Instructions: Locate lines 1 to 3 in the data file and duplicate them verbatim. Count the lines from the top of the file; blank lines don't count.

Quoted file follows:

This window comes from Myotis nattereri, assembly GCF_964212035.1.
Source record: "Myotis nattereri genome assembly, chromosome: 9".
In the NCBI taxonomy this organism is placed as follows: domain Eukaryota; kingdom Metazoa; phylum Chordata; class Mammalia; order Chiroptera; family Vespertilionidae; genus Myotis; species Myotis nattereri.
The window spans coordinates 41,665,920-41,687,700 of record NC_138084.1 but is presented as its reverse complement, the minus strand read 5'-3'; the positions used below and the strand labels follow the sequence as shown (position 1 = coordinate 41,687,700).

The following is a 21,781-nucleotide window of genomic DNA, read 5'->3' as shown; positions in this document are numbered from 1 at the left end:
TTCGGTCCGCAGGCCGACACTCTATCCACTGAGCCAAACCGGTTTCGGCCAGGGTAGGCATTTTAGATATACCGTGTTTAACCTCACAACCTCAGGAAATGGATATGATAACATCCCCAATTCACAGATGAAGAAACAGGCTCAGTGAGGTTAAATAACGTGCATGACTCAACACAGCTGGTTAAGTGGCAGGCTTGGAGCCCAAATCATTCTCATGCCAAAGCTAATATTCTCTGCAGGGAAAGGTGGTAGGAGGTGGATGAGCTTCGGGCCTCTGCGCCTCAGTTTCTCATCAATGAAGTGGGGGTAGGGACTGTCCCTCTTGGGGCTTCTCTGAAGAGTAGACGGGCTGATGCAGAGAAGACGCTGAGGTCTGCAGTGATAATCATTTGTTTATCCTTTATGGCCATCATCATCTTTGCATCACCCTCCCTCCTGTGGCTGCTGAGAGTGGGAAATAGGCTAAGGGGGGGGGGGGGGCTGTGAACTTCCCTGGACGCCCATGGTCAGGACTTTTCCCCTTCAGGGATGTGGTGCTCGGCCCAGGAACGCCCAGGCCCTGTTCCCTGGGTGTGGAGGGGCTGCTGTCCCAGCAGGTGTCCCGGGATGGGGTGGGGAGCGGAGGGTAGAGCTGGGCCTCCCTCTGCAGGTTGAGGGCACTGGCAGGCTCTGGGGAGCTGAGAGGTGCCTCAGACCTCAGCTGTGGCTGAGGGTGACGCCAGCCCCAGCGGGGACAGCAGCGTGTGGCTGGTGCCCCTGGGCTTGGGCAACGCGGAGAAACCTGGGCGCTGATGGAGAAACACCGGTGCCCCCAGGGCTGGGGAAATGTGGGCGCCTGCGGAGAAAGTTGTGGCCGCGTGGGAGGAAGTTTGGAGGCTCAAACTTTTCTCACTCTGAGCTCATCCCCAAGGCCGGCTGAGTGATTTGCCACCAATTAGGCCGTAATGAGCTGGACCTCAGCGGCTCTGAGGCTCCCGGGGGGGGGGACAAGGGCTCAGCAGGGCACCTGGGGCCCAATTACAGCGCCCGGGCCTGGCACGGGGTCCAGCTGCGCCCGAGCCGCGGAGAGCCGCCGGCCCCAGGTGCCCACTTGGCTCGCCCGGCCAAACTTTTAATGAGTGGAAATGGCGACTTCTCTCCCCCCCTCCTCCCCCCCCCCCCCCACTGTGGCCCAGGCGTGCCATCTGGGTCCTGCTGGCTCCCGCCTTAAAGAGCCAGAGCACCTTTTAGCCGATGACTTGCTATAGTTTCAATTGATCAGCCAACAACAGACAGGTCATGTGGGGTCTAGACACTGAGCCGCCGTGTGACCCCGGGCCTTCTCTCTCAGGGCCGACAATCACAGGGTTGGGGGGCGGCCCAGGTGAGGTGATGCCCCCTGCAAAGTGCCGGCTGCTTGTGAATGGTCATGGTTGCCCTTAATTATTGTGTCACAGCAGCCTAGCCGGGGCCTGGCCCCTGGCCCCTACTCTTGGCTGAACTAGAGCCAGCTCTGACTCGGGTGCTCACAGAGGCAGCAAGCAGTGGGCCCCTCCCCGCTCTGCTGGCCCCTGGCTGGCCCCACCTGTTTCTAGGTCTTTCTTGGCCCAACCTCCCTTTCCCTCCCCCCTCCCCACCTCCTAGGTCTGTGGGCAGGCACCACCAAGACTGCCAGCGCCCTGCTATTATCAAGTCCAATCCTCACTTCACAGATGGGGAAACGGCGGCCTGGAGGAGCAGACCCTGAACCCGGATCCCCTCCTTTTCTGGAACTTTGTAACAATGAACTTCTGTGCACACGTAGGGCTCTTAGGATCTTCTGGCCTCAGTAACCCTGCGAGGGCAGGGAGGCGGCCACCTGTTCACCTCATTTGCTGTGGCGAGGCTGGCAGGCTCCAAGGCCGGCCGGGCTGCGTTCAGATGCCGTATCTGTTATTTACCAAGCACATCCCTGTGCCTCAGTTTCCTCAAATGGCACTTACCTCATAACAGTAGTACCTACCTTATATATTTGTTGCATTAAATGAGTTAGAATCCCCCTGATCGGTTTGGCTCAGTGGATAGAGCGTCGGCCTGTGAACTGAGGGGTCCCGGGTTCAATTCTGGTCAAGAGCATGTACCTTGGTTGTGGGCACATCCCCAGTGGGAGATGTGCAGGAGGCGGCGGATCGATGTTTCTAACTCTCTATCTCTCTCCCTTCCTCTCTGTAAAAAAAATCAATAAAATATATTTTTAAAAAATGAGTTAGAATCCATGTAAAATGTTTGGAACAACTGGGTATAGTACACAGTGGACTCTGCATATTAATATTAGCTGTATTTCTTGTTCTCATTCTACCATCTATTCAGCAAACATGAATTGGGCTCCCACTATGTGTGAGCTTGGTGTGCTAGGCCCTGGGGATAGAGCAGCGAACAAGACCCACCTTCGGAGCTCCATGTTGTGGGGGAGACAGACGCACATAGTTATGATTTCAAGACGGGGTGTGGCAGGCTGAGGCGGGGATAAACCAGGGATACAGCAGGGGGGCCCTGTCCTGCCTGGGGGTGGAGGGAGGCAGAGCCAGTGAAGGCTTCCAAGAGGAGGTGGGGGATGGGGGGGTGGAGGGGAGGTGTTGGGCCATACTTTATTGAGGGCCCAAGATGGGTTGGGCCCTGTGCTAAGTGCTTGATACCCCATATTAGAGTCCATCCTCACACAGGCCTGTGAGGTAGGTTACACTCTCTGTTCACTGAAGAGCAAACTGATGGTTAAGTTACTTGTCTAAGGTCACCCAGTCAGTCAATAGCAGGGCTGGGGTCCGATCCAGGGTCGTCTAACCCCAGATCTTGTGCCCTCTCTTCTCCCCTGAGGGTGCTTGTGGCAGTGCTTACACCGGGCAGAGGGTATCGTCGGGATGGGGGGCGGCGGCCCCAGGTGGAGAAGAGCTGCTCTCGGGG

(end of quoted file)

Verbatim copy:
This window comes from Myotis nattereri, assembly GCF_964212035.1.
Source record: "Myotis nattereri genome assembly, chromosome: 9".
In the NCBI taxonomy this organism is placed as follows: domain Eukaryota; kingdom Metazoa; phylum Chordata; class Mammalia; order Chiroptera; family Vespertilionidae; genus Myotis; species Myotis nattereri.